GABRIEL VII, ninety-fifth patriarch of the See of Saint Mark (1525-1568). Gabriel VII was born about 1476 in Minshah or Manshiyyat Abu ‘A’ishah, near DAYR AL-MUHARRAQ, west of Al-Qusiyyah in the province of Asyut. He was known by the name of Ibn Muhanna.
His father, the hegumenos Jirjis ibn Rufa’il, was the parish priest of the famous church of Saint Mercurius (ABU SAYFAYN) in Old Cairo. At an unknown date, Ibn Muhanna entered DAYR AL-SURYAN in the desert of Scetis and took the name Rufa’il, like his grandfather. Shortly after he became a priest, then a HEGUMENOS.
A note in the manuscript of Saint Antony, numbered Theology 209, describes Gabriel VII as a tall, quiet man, strongly inclined toward an asceticism that included fasts, long prayers, and stringent austerity.
On 5 February 1524, JOHN XIII, the ninety-fourth patriarch, died. After deliberations that lasted nearly twenty months, the bishops and ARCHONS of the community chose Rufa’il as patriarch. He was consecrated on 1 October 1525.
One of the colophons in Coptic Vatican 9 notes that on 29 November 1525, just two months after his consecration, Gabriel acquired from master Barsum ibn Mikha’il Tayy Ibn Bisadah this manuscript, now in the Vatican, which contains the four gospels in Bohairic and Arabic (Hebbelynck and van Lantschoot, 1937).
Gabriel did much to restore a number of monasteries, especially those in the Eastern Desert near the Red Sea. They included Saint Antony's (DAYR ANBA ANTUNIYUS), Saint Paul's (DAYR ANBA BULA), and DAYR AL-MAYMUN. He rebuilt entirely the monastery of Saint Antony, then called Dayr al-‘Arabah, which, although it had been destroyed by the bedouins, thereafter began to bloom. Unfortunately, the refurbished monastery of Saint Paul was again destroyed by the bedouins during Gabriel's lifetime. To his credit, Gabriel also restored parts of Dayr al-Muharraq, the monastery near his native village.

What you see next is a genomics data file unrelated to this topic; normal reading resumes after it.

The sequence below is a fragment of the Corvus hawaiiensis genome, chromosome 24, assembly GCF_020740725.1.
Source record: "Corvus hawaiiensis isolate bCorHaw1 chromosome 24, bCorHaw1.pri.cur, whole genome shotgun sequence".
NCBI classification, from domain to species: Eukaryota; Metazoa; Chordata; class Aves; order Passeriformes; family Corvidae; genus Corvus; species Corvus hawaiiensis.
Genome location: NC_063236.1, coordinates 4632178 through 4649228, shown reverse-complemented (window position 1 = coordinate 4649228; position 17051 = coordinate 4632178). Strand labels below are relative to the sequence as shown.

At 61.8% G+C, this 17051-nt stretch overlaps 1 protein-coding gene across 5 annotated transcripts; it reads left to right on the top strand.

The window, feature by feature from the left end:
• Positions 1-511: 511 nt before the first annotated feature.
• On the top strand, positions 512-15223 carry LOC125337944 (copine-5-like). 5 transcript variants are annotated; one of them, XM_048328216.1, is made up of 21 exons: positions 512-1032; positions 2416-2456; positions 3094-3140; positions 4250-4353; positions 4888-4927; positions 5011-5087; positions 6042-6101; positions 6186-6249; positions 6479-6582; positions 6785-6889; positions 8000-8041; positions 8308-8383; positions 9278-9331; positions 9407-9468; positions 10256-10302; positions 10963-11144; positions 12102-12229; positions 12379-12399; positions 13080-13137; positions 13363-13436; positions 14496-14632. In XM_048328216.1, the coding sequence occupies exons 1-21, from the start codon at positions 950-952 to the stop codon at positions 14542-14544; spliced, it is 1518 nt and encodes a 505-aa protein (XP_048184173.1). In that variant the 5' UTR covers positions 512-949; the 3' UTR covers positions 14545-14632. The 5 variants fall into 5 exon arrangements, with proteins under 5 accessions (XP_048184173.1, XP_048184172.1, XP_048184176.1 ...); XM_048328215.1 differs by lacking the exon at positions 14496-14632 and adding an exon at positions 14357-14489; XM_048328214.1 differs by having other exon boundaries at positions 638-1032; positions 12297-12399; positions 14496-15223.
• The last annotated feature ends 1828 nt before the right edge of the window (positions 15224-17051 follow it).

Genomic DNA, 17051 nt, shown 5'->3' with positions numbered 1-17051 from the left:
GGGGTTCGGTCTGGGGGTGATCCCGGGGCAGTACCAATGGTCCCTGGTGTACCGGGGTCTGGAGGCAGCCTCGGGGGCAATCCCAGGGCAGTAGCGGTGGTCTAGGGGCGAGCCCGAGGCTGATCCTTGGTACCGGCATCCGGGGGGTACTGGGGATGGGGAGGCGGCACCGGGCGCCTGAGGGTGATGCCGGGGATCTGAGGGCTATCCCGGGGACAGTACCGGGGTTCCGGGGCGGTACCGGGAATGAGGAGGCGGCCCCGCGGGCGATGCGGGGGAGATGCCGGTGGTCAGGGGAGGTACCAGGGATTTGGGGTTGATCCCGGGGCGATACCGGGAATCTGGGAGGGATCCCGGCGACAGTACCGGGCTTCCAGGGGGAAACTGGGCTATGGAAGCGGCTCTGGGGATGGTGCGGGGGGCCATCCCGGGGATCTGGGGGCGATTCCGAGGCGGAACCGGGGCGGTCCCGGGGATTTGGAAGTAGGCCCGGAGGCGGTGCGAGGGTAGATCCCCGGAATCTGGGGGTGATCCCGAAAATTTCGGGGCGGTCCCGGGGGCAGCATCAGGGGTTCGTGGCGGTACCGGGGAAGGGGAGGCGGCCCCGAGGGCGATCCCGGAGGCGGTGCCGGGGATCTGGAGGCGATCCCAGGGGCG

These restorations required a great deal of money. Moreover, the taxes demanded by the state became increasingly heavy. For these two reasons, Gabriel sought to raise funds. But the faithful in Cairo subsequently accused him of being a materialist, a calumniation repudiated by the fact that at his death, his cell was found totally
In 1561, Pope Paul IV (1559-1565) sent two Jesuits to Gabriel in the hope of reestablishing a union between the two churches. The two envoys, Fathers Christophore Rodriguez (Spanish) and GIAMBATTISTA ELIANO (a native of Egypt), were received by the patriarch in November 1561. Their ultimate goal was to join the Copts to the Church of Rome. In this connection, the pope was asking that the patriarch send a representative to the Council of Trent, that he delegate a group of young men to go to Rome to be instructed in the Catholic faith, and that he should write a letter of submission.